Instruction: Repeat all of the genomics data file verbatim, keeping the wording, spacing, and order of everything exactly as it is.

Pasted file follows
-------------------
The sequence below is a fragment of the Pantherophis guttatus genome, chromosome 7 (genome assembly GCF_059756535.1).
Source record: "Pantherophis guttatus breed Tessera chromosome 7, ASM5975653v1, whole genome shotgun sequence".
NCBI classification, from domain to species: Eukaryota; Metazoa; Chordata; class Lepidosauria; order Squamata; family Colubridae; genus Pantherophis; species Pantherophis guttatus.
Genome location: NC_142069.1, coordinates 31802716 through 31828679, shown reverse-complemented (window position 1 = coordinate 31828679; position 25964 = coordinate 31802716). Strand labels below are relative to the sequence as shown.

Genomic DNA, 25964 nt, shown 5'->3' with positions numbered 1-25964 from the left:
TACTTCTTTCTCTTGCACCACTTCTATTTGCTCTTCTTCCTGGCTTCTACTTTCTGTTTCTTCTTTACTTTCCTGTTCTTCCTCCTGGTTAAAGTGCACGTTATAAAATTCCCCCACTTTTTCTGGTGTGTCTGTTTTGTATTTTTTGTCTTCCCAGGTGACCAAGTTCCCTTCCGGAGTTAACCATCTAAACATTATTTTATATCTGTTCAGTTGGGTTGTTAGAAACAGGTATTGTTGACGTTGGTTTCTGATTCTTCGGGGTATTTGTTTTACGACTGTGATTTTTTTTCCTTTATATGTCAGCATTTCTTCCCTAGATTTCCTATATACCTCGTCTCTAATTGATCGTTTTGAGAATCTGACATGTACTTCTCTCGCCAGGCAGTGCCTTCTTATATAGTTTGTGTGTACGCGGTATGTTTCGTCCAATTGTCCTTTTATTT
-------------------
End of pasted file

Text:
The sequence below is a fragment of the Pantherophis guttatus genome, chromosome 7 (genome assembly GCF_059756535.1).
Source record: "Pantherophis guttatus breed Tessera chromosome 7, ASM5975653v1, whole genome shotgun sequence".
NCBI classification, from domain to species: Eukaryota; Metazoa; Chordata; class Lepidosauria; order Squamata; family Colubridae; genus Pantherophis; species Pantherophis guttatus.
Genome location: NC_142069.1, coordinates 31802716 through 31828679, shown reverse-complemented (window position 1 = coordinate 31828679; position 25964 = coordinate 31802716). Strand labels below are relative to the sequence as shown.

Genomic DNA, 25964 nt, shown 5'->3' with positions numbered 1-25964 from the left:
TACTTCTTTCTCTTGCACCACTTCTATTTGCTCTTCTTCCTGGCTTCTACTTTCTGTTTCTTCTTTACTTTCCTGTTCTTCCTCCTGGTTAAAGTGCACGTTATAAAATTCCCCCACTTTTTCTGGTGTGTCTGTTTTGTATTTTTTGTCTTCCCAGGTGACCAAGTTCCCTTCCGGAGTTAACCATCTAAACATTATTTTATATCTGTTCAGTTGGGTTGTTAGAAACAGGTATTGTTGACGTTGGTTTCTGATTCTTCGGGGTATTTGTTTTACGACTGTGATTTTTTTTCCTTTATATGTCAGCATTTCTTCCCTAGATTTCCTATATACCTCGTCTCTAATTGATCGTTTTGAGAATCTGACATGTACTTCTCTCGCCAGGCAGTGCCTTCTTATATAGTTTGTGTGTACGCGGTATGTTTCGTCCAATTGTCCTTTTATTT